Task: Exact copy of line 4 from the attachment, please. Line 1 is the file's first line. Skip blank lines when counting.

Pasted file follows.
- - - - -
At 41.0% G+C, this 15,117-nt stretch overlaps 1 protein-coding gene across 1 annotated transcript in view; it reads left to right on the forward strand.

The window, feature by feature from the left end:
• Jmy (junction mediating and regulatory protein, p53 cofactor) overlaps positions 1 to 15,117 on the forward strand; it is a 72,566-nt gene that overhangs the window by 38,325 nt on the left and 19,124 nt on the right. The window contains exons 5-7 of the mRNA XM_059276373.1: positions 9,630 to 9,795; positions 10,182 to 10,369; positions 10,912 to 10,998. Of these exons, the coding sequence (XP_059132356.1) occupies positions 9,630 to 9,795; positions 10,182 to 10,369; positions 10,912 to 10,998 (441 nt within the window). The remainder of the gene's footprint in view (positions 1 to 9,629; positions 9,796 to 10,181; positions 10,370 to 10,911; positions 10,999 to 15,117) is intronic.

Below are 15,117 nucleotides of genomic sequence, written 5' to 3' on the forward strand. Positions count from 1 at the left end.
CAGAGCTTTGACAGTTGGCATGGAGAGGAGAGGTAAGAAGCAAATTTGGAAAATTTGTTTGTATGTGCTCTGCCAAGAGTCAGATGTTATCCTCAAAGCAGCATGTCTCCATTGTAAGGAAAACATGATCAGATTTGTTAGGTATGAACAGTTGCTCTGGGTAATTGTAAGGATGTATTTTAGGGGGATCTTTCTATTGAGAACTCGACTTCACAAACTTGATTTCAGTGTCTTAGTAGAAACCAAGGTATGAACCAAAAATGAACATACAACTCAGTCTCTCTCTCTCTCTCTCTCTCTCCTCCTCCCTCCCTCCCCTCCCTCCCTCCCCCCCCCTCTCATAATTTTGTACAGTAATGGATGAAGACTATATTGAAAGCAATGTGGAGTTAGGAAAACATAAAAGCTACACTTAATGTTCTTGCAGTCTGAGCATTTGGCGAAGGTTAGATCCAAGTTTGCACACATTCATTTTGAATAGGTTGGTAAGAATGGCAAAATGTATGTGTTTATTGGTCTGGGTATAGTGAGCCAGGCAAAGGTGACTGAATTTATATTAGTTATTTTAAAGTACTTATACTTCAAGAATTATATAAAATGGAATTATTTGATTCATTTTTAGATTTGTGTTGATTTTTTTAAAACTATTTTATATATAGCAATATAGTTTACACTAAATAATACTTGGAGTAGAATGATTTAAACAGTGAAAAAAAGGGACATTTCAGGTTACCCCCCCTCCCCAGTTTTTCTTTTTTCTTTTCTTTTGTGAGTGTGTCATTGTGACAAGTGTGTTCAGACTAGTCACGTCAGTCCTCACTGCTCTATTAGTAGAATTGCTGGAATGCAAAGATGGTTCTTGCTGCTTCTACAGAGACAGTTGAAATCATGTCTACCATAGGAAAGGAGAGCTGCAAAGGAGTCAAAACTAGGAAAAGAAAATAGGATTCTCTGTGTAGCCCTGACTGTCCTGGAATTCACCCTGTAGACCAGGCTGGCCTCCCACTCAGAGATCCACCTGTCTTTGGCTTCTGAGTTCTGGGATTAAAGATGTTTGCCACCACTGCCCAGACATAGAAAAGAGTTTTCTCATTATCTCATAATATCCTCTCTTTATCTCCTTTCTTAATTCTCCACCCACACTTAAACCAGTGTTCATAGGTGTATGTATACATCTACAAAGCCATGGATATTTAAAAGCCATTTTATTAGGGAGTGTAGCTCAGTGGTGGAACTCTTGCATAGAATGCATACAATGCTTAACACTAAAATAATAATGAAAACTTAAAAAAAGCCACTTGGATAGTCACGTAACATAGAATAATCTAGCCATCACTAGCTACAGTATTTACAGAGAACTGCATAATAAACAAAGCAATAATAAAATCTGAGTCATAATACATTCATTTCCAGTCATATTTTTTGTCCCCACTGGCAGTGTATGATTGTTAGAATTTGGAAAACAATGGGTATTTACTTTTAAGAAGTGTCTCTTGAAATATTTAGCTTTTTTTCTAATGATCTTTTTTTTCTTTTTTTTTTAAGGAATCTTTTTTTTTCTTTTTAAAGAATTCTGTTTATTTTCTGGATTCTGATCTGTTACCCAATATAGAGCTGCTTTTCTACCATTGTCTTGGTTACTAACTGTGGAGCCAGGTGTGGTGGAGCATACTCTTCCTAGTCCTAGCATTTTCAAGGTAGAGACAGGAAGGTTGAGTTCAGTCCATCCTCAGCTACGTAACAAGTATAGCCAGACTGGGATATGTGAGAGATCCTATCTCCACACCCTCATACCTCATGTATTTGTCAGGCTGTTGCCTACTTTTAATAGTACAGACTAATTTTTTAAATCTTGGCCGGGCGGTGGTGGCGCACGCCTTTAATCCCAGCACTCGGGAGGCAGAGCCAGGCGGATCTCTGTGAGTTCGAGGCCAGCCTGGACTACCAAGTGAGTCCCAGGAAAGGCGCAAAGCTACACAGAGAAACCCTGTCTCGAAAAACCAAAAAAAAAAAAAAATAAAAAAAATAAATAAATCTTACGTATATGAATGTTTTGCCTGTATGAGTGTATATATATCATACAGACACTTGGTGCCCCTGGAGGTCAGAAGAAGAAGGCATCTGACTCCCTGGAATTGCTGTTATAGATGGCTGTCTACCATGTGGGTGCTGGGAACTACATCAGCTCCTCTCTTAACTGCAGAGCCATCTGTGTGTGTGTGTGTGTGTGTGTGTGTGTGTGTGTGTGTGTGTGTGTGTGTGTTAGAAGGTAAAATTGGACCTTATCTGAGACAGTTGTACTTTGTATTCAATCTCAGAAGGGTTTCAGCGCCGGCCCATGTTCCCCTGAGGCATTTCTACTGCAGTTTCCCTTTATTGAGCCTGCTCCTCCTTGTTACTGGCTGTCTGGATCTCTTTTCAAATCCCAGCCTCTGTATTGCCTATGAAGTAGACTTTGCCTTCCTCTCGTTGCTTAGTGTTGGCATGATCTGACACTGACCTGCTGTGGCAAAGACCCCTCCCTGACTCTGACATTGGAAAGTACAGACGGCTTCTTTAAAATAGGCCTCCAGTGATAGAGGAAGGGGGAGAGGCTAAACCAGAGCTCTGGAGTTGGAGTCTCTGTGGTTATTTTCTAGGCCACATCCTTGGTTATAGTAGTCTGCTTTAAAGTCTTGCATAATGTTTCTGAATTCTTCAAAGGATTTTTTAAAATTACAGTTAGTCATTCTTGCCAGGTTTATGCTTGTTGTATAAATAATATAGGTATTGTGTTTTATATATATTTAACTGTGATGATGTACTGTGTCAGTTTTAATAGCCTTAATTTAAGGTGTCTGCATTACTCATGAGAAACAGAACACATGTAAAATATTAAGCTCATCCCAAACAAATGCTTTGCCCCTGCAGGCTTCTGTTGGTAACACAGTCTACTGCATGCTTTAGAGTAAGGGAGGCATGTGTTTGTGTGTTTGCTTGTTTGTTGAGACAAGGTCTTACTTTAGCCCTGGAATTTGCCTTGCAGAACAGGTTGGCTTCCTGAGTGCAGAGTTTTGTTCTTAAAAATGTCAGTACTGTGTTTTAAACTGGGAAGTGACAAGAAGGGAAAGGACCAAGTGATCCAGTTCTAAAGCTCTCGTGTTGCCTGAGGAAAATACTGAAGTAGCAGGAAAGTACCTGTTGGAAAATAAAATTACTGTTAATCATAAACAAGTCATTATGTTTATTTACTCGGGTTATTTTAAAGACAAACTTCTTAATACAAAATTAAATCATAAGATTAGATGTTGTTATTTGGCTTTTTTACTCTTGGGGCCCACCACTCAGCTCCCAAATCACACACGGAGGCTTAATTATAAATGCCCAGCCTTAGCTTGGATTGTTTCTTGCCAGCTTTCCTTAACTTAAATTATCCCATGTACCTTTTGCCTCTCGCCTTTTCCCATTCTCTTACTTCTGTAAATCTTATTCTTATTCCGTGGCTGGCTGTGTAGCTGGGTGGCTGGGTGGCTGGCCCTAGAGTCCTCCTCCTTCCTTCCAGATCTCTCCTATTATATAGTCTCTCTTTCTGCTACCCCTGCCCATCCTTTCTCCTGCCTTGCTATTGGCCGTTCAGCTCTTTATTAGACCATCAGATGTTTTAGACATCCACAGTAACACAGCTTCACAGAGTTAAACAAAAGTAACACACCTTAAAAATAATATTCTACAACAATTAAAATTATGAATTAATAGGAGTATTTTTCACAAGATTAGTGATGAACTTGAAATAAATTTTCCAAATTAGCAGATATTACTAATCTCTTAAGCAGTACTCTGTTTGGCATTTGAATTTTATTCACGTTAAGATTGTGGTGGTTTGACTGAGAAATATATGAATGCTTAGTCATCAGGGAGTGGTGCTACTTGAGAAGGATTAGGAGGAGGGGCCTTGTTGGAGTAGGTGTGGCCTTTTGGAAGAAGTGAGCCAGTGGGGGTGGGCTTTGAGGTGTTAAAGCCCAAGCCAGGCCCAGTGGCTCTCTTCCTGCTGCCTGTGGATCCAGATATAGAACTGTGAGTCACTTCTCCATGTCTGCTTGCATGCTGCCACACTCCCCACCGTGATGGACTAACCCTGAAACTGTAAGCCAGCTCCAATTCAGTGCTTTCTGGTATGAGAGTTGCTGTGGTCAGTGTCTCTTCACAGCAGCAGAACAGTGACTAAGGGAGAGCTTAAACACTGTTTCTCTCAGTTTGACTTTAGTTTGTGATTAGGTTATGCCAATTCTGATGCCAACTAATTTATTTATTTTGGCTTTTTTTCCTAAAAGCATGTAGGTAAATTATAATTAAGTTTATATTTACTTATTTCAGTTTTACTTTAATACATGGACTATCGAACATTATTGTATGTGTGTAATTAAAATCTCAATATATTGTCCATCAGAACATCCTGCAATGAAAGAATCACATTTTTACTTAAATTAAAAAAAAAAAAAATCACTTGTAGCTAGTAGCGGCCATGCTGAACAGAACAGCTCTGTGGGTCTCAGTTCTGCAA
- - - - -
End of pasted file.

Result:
Below are 15,117 nucleotides of genomic sequence, written 5' to 3' on the forward strand. Positions count from 1 at the left end.